Breaking a monopoly is a daunting task, but single brand strangleholds on a category can be diversified quicker than one realises.
Look at vermouth. We've gone from the likes of Martini being ubiquitous, to now having completely different offerings depending on the bar you go to. If vermouth can go from behemoth brand only to a category, if coffee liqueur can do it, if cream liqueurs can do - why not Amaretto?
A New Dawn
One brand is stepping up to challenge the status quo and making its mark; ADRIATICO.
Produced in small batches in Puglia, this Italian brand is known for its use of organic almonds, Mediterranean vibes and clever ability to harness nostalgia. It’s causing a stir in the industry.
Co-Founder, Jean Robert Bellanger spoke to us of his intent “We like to introduce ADRIATICO as a new generation amaretto because our main goal is to reinvent – rejuvenate - the amaretto liqueur category.”
The brand's choice of using Apulian "Filippo Cea" almonds, renowned for their taste, brings a layer of quality to their offerings. These hand-picked almonds undergo a meticulous process of roasting, maceration and distillation, which bring out notes of vanilla, cinnamon, cocoa and a hint of coffee to create a beautifully balanced profile. This is further enhanced by the addition of a pinch of saline salt from Margherita di Savoia, subtly evoking the Adriatic Sea.
So if the product stands up to modern palates, can ADRIATICO be the ‘unicorn’ brand for amaretto?
It's a tantalising prospect. It’ll involve a bit of luck and a groundswell of momentum around a serve too. Much like how the popularity of the Espresso Martini invigorated the fortunes of Mr Black’s and the two became a runaway success story, ADRIATICO may be able to leverage the renewed interest in the Amaretto Sour to inject a dose of modernity and excitement into this traditional Italian liqueur.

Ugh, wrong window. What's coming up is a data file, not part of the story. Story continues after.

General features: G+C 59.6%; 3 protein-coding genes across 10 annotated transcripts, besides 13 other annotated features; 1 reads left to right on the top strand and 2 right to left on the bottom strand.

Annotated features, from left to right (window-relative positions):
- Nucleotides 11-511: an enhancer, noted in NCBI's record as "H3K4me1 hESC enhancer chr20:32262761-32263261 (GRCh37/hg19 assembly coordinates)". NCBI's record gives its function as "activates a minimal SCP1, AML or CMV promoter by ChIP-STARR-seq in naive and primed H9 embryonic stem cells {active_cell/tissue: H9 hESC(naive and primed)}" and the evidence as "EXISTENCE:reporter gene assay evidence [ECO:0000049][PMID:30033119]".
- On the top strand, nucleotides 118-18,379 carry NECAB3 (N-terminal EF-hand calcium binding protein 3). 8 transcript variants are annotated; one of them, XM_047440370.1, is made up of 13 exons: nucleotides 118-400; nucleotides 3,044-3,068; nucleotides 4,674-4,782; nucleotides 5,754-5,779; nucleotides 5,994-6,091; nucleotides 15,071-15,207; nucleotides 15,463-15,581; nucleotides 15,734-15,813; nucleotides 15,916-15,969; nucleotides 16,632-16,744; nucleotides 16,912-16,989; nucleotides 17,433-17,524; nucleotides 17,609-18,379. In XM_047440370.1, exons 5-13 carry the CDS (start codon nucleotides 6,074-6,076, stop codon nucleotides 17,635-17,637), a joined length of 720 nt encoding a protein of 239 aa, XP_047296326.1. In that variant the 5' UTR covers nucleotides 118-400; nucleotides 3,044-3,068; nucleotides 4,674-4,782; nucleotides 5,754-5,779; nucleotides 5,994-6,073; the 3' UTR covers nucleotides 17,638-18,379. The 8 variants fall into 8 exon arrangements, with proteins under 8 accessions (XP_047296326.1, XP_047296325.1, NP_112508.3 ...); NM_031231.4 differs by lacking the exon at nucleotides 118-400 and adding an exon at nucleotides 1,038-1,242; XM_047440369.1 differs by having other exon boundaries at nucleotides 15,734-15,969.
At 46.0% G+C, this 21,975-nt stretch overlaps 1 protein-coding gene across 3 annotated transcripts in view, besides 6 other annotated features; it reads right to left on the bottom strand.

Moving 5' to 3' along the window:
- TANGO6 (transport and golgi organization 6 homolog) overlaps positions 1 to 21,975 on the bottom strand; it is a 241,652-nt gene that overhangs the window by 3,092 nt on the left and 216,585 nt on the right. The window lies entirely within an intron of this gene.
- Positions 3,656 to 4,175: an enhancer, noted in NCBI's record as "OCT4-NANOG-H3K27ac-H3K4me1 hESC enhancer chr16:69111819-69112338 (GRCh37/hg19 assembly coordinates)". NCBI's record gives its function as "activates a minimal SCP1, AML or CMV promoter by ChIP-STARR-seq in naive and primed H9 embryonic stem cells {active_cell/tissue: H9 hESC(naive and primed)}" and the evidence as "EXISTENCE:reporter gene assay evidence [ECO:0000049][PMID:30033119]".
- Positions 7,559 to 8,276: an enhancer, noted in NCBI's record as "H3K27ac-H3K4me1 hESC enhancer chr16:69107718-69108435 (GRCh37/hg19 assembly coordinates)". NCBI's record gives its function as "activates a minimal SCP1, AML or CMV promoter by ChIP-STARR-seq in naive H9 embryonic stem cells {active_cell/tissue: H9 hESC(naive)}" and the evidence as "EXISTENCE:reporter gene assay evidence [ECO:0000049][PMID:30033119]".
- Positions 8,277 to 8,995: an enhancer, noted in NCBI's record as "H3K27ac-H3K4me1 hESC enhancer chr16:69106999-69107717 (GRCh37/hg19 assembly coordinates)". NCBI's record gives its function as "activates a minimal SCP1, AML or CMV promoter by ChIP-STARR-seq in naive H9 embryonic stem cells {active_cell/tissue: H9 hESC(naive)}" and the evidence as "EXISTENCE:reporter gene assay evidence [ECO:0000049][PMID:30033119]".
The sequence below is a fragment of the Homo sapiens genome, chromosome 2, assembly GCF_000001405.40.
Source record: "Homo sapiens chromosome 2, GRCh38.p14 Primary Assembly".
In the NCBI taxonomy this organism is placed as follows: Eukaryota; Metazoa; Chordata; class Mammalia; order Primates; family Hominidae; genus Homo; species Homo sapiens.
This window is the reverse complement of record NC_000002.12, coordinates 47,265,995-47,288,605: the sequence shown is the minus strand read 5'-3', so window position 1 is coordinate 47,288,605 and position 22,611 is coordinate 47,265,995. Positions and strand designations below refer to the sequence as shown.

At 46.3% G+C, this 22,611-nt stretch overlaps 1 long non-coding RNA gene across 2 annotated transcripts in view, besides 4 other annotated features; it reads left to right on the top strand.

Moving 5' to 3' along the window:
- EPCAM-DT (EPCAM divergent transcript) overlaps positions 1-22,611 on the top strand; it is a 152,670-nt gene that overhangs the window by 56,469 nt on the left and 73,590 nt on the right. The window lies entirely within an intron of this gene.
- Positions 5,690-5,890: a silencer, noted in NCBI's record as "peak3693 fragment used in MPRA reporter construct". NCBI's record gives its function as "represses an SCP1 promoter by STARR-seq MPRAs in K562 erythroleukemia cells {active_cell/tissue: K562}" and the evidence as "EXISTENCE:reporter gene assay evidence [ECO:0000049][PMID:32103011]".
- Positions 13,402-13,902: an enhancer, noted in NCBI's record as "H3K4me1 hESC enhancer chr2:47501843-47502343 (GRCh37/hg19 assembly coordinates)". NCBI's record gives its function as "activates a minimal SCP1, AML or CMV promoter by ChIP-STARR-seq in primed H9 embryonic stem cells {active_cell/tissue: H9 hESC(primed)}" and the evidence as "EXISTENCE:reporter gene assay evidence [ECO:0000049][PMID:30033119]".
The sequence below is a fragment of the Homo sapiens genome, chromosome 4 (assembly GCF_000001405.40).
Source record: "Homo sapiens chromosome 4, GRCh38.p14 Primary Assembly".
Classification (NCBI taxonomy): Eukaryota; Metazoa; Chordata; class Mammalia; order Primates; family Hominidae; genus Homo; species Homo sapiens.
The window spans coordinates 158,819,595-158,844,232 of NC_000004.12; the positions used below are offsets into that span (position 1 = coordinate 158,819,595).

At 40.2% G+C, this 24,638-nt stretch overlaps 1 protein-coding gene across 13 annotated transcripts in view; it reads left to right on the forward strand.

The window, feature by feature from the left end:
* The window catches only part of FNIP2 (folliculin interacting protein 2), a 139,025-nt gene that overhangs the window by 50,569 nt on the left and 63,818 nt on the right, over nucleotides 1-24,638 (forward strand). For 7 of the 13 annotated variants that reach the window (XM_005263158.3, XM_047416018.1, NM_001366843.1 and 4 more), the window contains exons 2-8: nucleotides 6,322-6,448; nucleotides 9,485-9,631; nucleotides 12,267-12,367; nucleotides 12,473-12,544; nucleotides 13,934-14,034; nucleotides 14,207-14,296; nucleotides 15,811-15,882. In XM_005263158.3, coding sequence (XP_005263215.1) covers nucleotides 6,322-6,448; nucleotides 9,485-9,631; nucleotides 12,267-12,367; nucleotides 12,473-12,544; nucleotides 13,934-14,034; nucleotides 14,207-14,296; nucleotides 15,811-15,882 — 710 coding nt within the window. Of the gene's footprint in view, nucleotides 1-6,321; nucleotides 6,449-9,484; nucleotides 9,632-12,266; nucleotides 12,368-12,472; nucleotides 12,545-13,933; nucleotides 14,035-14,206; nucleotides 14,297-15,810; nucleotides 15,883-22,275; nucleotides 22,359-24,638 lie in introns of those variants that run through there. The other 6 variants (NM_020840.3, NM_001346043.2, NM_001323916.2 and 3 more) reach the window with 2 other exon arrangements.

“The amaretto sour was one of the reasons we thought that bringing a new modern product on to the market could be interesting” says Bellanger. “We see more and more drinkers asking for an amaretto sour as a classic cocktail these days and most of the time they say it’s their favourite cocktail! The recipe with the splash of bourbon created by Jeff Morgenthaler helped a lot, I think, to attract new consumers who love bourbon but also who wanted a more robust and less sweet cocktail.”
That’s one half of the requirements in play, so could they the next Mr Black’s?
It’s a flattering comparison right now, but look at the way both are being honed, guided and the way they tap into the zeitgeist where needed and you’ll see it’s not as crazy as it first sounds.
It’s also not lost on Bellanger either; “Their [Mr Black's] products are amazing, the story telling is perfect - a modern approach with many cask experimentations as well to innovate in a category where no innovation has been made for decades!”
It’s a template that ADRIATICO have adopted wholeheartedly. Modern design, nostalgia and idealised Italian aesthetic presented at each interaction – and a similar approach to innovation with their new barrel-aged versions.
Take the Bourbon barrel-aged version, for instance: the amaretto is spirit is aged in Bourbon casks from Heaven Hill for eight months, has half the sugar than the original and additional infusions of coffee, cocoa and cinnamon, further enriching its complexity. It tastes amazing.
Another interesting twist from ADRIATICO is the Caroni cask variant. This expression is aged in ex-Rum Caroni barrels for 12 months, infusing it with the characteristic Caroni notes of honey, citrus, tropical fruits, cloves, and tar. There’s another due in September too, a 24 month Banollo Grappa cask aged version.
Cask aged amaretto might be niche, but just as they have for Mr Black’s the releases help add interest and fresh perspectives on what’s possible, namely – when it comes to premium'ising the category.
What’s clear is that if it’s ever to take off, now is the time.
There’s a clever challenger, a clunky incumbent, a cocktail continuing to make a comeback, other drinks like The Godfather remaining perennial classics (as well as new ones like the Negrotto -a Negroni twist with amaretto instead of the vermouth building a fanbase) and a prominent trend for nostalgia and Italian wanderlust.
It might just be possible for ADRIATICO to not only reignite the love for amaretto but to also redefine what this well-loved liqueur can be for a future generation.